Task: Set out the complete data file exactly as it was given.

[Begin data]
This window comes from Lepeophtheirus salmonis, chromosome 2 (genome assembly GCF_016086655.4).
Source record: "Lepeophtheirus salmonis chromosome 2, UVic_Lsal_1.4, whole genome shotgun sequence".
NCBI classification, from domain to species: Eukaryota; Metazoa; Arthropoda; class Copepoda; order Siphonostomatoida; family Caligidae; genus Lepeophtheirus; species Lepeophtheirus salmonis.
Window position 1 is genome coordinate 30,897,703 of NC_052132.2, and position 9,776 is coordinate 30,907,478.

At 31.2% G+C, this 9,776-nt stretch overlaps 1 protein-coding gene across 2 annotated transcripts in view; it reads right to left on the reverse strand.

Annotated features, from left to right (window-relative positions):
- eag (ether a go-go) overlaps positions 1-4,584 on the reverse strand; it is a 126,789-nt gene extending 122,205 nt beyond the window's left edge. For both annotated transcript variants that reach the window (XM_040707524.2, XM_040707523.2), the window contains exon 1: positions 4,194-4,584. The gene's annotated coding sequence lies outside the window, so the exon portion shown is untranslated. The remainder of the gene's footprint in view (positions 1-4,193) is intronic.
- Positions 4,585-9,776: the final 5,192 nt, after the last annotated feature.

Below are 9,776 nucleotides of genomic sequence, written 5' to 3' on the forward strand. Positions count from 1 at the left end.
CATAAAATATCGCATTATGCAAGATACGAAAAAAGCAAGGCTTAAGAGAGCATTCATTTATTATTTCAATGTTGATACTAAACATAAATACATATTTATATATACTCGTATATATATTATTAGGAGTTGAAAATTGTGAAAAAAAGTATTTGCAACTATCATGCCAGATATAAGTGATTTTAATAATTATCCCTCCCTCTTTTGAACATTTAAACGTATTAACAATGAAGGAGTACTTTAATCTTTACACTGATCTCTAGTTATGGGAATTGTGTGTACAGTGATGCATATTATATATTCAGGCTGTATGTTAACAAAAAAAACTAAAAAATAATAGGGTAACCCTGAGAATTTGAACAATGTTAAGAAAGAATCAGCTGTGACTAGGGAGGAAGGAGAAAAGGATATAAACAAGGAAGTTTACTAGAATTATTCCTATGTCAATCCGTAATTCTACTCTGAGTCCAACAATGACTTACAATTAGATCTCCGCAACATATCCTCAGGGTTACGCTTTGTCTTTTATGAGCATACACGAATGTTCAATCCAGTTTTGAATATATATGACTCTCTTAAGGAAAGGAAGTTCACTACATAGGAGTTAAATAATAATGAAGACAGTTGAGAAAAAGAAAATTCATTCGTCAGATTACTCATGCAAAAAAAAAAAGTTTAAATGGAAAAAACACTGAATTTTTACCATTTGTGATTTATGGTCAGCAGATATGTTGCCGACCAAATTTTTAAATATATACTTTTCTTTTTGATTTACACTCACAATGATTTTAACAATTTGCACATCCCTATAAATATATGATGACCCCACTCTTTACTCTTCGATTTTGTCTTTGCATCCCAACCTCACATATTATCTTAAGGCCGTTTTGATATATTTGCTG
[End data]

This window comes from Lepeophtheirus salmonis, chromosome 2 (genome assembly GCF_016086655.4).
Source record: "Lepeophtheirus salmonis chromosome 2, UVic_Lsal_1.4, whole genome shotgun sequence".
NCBI classification, from domain to species: Eukaryota; Metazoa; Arthropoda; class Copepoda; order Siphonostomatoida; family Caligidae; genus Lepeophtheirus; species Lepeophtheirus salmonis.
Window position 1 is genome coordinate 30,897,703 of NC_052132.2, and position 9,776 is coordinate 30,907,478.

At 31.2% G+C, this 9,776-nt stretch overlaps 1 protein-coding gene across 2 annotated transcripts in view; it reads right to left on the reverse strand.

Annotated features, from left to right (window-relative positions):
- eag (ether a go-go) overlaps positions 1-4,584 on the reverse strand; it is a 126,789-nt gene extending 122,205 nt beyond the window's left edge. For both annotated transcript variants that reach the window (XM_040707524.2, XM_040707523.2), the window contains exon 1: positions 4,194-4,584. The gene's annotated coding sequence lies outside the window, so the exon portion shown is untranslated. The remainder of the gene's footprint in view (positions 1-4,193) is intronic.
- Positions 4,585-9,776: the final 5,192 nt, after the last annotated feature.

Below are 9,776 nucleotides of genomic sequence, written 5' to 3' on the forward strand. Positions count from 1 at the left end.
CATAAAATATCGCATTATGCAAGATACGAAAAAAGCAAGGCTTAAGAGAGCATTCATTTATTATTTCAATGTTGATACTAAACATAAATACATATTTATATATACTCGTATATATATTATTAGGAGTTGAAAATTGTGAAAAAAAGTATTTGCAACTATCATGCCAGATATAAGTGATTTTAATAATTATCCCTCCCTCTTTTGAACATTTAAACGTATTAACAATGAAGGAGTACTTTAATCTTTACACTGATCTCTAGTTATGGGAATTGTGTGTACAGTGATGCATATTATATATTCAGGCTGTATGTTAACAAAAAAAACTAAAAAATAATAGGGTAACCCTGAGAATTTGAACAATGTTAAGAAAGAATCAGCTGTGACTAGGGAGGAAGGAGAAAAGGATATAAACAAGGAAGTTTACTAGAATTATTCCTATGTCAATCCGTAATTCTACTCTGAGTCCAACAATGACTTACAATTAGATCTCCGCAACATATCCTCAGGGTTACGCTTTGTCTTTTATGAGCATACACGAATGTTCAATCCAGTTTTGAATATATATGACTCTCTTAAGGAAAGGAAGTTCACTACATAGGAGTTAAATAATAATGAAGACAGTTGAGAAAAAGAAAATTCATTCGTCAGATTACTCATGCAAAAAAAAAAAGTTTAAATGGAAAAAACACTGAATTTTTACCATTTGTGATTTATGGTCAGCAGATATGTTGCCGACCAAATTTTTAAATATATACTTTTCTTTTTGATTTACACTCACAATGATTTTAACAATTTGCACATCCCTATAAATATATGATGACCCCACTCTTTACTCTTCGATTTTGTCTTTGCATCCCAACCTCACATATTATCTTAAGGCCGTTTTGATATATTTGCTG